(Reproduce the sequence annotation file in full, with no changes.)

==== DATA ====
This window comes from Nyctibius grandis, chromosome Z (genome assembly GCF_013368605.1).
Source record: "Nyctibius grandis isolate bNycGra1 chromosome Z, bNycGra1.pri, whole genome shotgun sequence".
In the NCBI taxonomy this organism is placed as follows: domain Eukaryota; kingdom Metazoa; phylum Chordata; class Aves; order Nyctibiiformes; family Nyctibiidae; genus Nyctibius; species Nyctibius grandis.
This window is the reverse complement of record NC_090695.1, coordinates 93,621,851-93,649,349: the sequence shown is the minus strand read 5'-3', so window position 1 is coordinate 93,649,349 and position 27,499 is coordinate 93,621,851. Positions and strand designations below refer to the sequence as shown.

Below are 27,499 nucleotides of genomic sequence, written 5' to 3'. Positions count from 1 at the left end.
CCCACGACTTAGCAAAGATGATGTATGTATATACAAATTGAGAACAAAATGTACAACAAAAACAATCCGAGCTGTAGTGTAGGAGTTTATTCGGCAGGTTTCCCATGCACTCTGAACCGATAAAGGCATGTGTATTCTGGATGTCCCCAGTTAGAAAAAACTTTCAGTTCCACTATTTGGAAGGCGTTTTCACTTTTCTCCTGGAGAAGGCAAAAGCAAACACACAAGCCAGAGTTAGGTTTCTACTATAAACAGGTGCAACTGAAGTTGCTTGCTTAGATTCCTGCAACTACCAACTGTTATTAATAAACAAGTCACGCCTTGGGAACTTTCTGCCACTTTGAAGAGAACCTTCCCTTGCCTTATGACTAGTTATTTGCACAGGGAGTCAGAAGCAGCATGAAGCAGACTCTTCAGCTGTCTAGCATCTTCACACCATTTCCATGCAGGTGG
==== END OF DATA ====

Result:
This window comes from Nyctibius grandis, chromosome Z (genome assembly GCF_013368605.1).
Source record: "Nyctibius grandis isolate bNycGra1 chromosome Z, bNycGra1.pri, whole genome shotgun sequence".
In the NCBI taxonomy this organism is placed as follows: domain Eukaryota; kingdom Metazoa; phylum Chordata; class Aves; order Nyctibiiformes; family Nyctibiidae; genus Nyctibius; species Nyctibius grandis.
This window is the reverse complement of record NC_090695.1, coordinates 93,621,851-93,649,349: the sequence shown is the minus strand read 5'-3', so window position 1 is coordinate 93,649,349 and position 27,499 is coordinate 93,621,851. Positions and strand designations below refer to the sequence as shown.

Below are 27,499 nucleotides of genomic sequence, written 5' to 3'. Positions count from 1 at the left end.
CCCACGACTTAGCAAAGATGATGTATGTATATACAAATTGAGAACAAAATGTACAACAAAAACAATCCGAGCTGTAGTGTAGGAGTTTATTCGGCAGGTTTCCCATGCACTCTGAACCGATAAAGGCATGTGTATTCTGGATGTCCCCAGTTAGAAAAAACTTTCAGTTCCACTATTTGGAAGGCGTTTTCACTTTTCTCCTGGAGAAGGCAAAAGCAAACACACAAGCCAGAGTTAGGTTTCTACTATAAACAGGTGCAACTGAAGTTGCTTGCTTAGATTCCTGCAACTACCAACTGTTATTAATAAACAAGTCACGCCTTGGGAACTTTCTGCCACTTTGAAGAGAACCTTCCCTTGCCTTATGACTAGTTATTTGCACAGGGAGTCAGAAGCAGCATGAAGCAGACTCTTCAGCTGTCTAGCATCTTCACACCATTTCCATGCAGGTGG